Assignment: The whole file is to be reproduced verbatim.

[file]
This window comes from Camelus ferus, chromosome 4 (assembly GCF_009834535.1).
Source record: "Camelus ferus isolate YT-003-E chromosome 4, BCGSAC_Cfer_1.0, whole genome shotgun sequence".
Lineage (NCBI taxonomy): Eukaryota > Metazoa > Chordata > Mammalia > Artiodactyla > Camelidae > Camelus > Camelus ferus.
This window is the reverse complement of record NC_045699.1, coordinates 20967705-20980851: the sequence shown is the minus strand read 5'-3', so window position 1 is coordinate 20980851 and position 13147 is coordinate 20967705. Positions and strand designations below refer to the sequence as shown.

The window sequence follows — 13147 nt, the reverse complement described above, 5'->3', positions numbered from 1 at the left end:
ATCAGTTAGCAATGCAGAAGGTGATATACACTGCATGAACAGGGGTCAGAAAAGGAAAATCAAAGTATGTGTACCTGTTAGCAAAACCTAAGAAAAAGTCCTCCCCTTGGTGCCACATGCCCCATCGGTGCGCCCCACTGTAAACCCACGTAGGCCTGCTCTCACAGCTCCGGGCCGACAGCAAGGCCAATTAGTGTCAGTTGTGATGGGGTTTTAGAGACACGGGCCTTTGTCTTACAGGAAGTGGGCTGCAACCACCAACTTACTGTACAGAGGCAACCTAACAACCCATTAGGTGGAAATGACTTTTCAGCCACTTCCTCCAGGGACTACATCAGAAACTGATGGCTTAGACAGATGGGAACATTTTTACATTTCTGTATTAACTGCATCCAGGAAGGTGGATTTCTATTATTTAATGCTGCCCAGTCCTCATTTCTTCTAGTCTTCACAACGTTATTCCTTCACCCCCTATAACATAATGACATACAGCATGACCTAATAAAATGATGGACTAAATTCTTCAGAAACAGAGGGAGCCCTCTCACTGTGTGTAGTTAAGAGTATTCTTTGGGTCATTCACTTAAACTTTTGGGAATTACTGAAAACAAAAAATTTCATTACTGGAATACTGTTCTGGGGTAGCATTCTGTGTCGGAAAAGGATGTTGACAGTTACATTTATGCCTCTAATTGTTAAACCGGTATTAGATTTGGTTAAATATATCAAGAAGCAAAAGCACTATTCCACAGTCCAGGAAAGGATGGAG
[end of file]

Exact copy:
This window comes from Camelus ferus, chromosome 4 (assembly GCF_009834535.1).
Source record: "Camelus ferus isolate YT-003-E chromosome 4, BCGSAC_Cfer_1.0, whole genome shotgun sequence".
Lineage (NCBI taxonomy): Eukaryota > Metazoa > Chordata > Mammalia > Artiodactyla > Camelidae > Camelus > Camelus ferus.
This window is the reverse complement of record NC_045699.1, coordinates 20967705-20980851: the sequence shown is the minus strand read 5'-3', so window position 1 is coordinate 20980851 and position 13147 is coordinate 20967705. Positions and strand designations below refer to the sequence as shown.

The window sequence follows — 13147 nt, the reverse complement described above, 5'->3', positions numbered from 1 at the left end:
ATCAGTTAGCAATGCAGAAGGTGATATACACTGCATGAACAGGGGTCAGAAAAGGAAAATCAAAGTATGTGTACCTGTTAGCAAAACCTAAGAAAAAGTCCTCCCCTTGGTGCCACATGCCCCATCGGTGCGCCCCACTGTAAACCCACGTAGGCCTGCTCTCACAGCTCCGGGCCGACAGCAAGGCCAATTAGTGTCAGTTGTGATGGGGTTTTAGAGACACGGGCCTTTGTCTTACAGGAAGTGGGCTGCAACCACCAACTTACTGTACAGAGGCAACCTAACAACCCATTAGGTGGAAATGACTTTTCAGCCACTTCCTCCAGGGACTACATCAGAAACTGATGGCTTAGACAGATGGGAACATTTTTACATTTCTGTATTAACTGCATCCAGGAAGGTGGATTTCTATTATTTAATGCTGCCCAGTCCTCATTTCTTCTAGTCTTCACAACGTTATTCCTTCACCCCCTATAACATAATGACATACAGCATGACCTAATAAAATGATGGACTAAATTCTTCAGAAACAGAGGGAGCCCTCTCACTGTGTGTAGTTAAGAGTATTCTTTGGGTCATTCACTTAAACTTTTGGGAATTACTGAAAACAAAAAATTTCATTACTGGAATACTGTTCTGGGGTAGCATTCTGTGTCGGAAAAGGATGTTGACAGTTACATTTATGCCTCTAATTGTTAAACCGGTATTAGATTTGGTTAAATATATCAAGAAGCAAAAGCACTATTCCACAGTCCAGGAAAGGATGGAG